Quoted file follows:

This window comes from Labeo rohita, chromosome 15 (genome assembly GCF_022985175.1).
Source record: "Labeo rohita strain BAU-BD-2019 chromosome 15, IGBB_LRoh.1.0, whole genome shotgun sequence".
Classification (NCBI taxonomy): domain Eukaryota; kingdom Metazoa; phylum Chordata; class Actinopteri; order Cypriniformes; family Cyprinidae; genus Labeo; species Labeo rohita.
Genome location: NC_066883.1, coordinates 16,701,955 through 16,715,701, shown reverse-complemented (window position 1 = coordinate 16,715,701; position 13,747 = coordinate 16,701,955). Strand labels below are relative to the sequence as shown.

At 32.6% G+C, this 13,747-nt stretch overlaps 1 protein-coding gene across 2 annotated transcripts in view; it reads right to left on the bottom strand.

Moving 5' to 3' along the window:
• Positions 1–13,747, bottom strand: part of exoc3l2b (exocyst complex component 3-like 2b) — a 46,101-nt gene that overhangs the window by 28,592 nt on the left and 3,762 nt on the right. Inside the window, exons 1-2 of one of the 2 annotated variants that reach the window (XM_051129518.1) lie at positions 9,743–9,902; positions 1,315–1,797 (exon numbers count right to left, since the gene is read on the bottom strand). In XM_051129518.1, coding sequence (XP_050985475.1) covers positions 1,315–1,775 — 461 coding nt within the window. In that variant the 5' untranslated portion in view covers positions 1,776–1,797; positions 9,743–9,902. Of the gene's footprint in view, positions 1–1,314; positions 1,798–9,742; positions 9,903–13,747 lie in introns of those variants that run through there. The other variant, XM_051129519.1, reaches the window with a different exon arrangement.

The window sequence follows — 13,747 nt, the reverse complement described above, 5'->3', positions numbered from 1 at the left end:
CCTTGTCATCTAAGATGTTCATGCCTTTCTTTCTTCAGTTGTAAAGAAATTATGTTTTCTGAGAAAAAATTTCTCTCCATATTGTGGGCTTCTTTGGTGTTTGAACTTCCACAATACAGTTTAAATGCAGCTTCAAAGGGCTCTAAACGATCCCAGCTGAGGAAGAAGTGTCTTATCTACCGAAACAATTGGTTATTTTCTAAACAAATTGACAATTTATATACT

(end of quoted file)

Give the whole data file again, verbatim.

This window comes from Labeo rohita, chromosome 15 (genome assembly GCF_022985175.1).
Source record: "Labeo rohita strain BAU-BD-2019 chromosome 15, IGBB_LRoh.1.0, whole genome shotgun sequence".
Classification (NCBI taxonomy): domain Eukaryota; kingdom Metazoa; phylum Chordata; class Actinopteri; order Cypriniformes; family Cyprinidae; genus Labeo; species Labeo rohita.
Genome location: NC_066883.1, coordinates 16,701,955 through 16,715,701, shown reverse-complemented (window position 1 = coordinate 16,715,701; position 13,747 = coordinate 16,701,955). Strand labels below are relative to the sequence as shown.

At 32.6% G+C, this 13,747-nt stretch overlaps 1 protein-coding gene across 2 annotated transcripts in view; it reads right to left on the bottom strand.

Moving 5' to 3' along the window:
• Positions 1–13,747, bottom strand: part of exoc3l2b (exocyst complex component 3-like 2b) — a 46,101-nt gene that overhangs the window by 28,592 nt on the left and 3,762 nt on the right. Inside the window, exons 1-2 of one of the 2 annotated variants that reach the window (XM_051129518.1) lie at positions 9,743–9,902; positions 1,315–1,797 (exon numbers count right to left, since the gene is read on the bottom strand). In XM_051129518.1, coding sequence (XP_050985475.1) covers positions 1,315–1,775 — 461 coding nt within the window. In that variant the 5' untranslated portion in view covers positions 1,776–1,797; positions 9,743–9,902. Of the gene's footprint in view, positions 1–1,314; positions 1,798–9,742; positions 9,903–13,747 lie in introns of those variants that run through there. The other variant, XM_051129519.1, reaches the window with a different exon arrangement.

The window sequence follows — 13,747 nt, the reverse complement described above, 5'->3', positions numbered from 1 at the left end:
CCTTGTCATCTAAGATGTTCATGCCTTTCTTTCTTCAGTTGTAAAGAAATTATGTTTTCTGAGAAAAAATTTCTCTCCATATTGTGGGCTTCTTTGGTGTTTGAACTTCCACAATACAGTTTAAATGCAGCTTCAAAGGGCTCTAAACGATCCCAGCTGAGGAAGAAGTGTCTTATCTACCGAAACAATTGGTTATTTTCTAAACAAATTGACAATTTATATACT